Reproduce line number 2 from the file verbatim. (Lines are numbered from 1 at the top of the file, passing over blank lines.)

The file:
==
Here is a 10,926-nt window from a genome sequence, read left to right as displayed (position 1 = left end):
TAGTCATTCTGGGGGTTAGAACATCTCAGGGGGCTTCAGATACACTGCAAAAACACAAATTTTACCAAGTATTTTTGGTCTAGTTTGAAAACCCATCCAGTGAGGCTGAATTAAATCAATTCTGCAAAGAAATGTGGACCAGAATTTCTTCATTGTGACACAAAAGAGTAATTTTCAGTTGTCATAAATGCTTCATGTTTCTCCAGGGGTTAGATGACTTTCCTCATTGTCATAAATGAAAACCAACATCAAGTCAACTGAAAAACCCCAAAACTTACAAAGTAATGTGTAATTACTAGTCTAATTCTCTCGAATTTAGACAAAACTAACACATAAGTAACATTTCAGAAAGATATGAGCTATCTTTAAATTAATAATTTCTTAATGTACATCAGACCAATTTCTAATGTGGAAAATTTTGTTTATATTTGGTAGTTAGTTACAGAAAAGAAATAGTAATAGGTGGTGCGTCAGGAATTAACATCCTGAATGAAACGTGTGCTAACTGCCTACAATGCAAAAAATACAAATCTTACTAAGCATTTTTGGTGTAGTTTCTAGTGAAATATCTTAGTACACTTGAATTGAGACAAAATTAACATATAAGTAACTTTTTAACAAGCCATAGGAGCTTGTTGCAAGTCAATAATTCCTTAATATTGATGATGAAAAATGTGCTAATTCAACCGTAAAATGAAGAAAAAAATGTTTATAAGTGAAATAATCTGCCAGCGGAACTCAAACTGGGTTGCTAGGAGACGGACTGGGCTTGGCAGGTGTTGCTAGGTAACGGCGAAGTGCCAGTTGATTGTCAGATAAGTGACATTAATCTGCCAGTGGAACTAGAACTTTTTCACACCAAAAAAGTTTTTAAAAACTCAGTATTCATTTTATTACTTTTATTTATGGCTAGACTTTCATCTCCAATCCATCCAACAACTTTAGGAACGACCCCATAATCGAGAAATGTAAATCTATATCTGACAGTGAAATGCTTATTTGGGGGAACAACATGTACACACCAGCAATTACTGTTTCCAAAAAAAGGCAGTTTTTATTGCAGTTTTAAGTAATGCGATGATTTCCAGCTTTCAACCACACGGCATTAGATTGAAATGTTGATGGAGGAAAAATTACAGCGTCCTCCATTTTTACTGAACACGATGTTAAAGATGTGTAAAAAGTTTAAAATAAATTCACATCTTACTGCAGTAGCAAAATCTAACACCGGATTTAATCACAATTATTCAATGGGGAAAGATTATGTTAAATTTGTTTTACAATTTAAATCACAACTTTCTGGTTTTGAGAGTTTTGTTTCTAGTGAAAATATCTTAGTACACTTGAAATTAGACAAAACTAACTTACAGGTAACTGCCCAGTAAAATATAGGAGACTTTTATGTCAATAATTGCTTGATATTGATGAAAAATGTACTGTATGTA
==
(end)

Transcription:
TAGTCATTCTGGGGGTTAGAACATCTCAGGGGGCTTCAGATACACTGCAAAAACACAAATTTTACCAAGTATTTTTGGTCTAGTTTGAAAACCCATCCAGTGAGGCTGAATTAAATCAATTCTGCAAAGAAATGTGGACCAGAATTTCTTCATTGTGACACAAAAGAGTAATTTTCAGTTGTCATAAATGCTTCATGTTTCTCCAGGGGTTAGATGACTTTCCTCATTGTCATAAATGAAAACCAACATCAAGTCAACTGAAAAACCCCAAAACTTACAAAGTAATGTGTAATTACTAGTCTAATTCTCTCGAATTTAGACAAAACTAACACATAAGTAACATTTCAGAAAGATATGAGCTATCTTTAAATTAATAATTTCTTAATGTACATCAGACCAATTTCTAATGTGGAAAATTTTGTTTATATTTGGTAGTTAGTTACAGAAAAGAAATAGTAATAGGTGGTGCGTCAGGAATTAACATCCTGAATGAAACGTGTGCTAACTGCCTACAATGCAAAAAATACAAATCTTACTAAGCATTTTTGGTGTAGTTTCTAGTGAAATATCTTAGTACACTTGAATTGAGACAAAATTAACATATAAGTAACTTTTTAACAAGCCATAGGAGCTTGTTGCAAGTCAATAATTCCTTAATATTGATGATGAAAAATGTGCTAATTCAACCGTAAAATGAAGAAAAAAATGTTTATAAGTGAAATAATCTGCCAGCGGAACTCAAACTGGGTTGCTAGGAGACGGACTGGGCTTGGCAGGTGTTGCTAGGTAACGGCGAAGTGCCAGTTGATTGTCAGATAAGTGACATTAATCTGCCAGTGGAACTAGAACTTTTTCACACCAAAAAAGTTTTTAAAAACTCAGTATTCATTTTATTACTTTTATTTATGGCTAGACTTTCATCTCCAATCCATCCAACAACTTTAGGAACGACCCCATAATCGAGAAATGTAAATCTATATCTGACAGTGAAATGCTTATTTGGGGGAACAACATGTACACACCAGCAATTACTGTTTCCAAAAAAAGGCAGTTTTTATTGCAGTTTTAAGTAATGCGATGATTTCCAGCTTTCAACCACACGGCATTAGATTGAAATGTTGATGGAGGAAAAATTACAGCGTCCTCCATTTTTACTGAACACGATGTTAAAGATGTGTAAAAAGTTTAAAATAAATTCACATCTTACTGCAGTAGCAAAATCTAACACCGGATTTAATCACAATTATTCAATGGGGAAAGATTATGTTAAATTTGTTTTACAATTTAAATCACAACTTTCTGGTTTTGAGAGTTTTGTTTCTAGTGAAAATATCTTAGTACACTTGAAATTAGACAAAACTAACTTACAGGTAACTGCCCAGTAAAATATAGGAGACTTTTATGTCAATAATTGCTTGATATTGATGAAAAATGTACTGTATGTA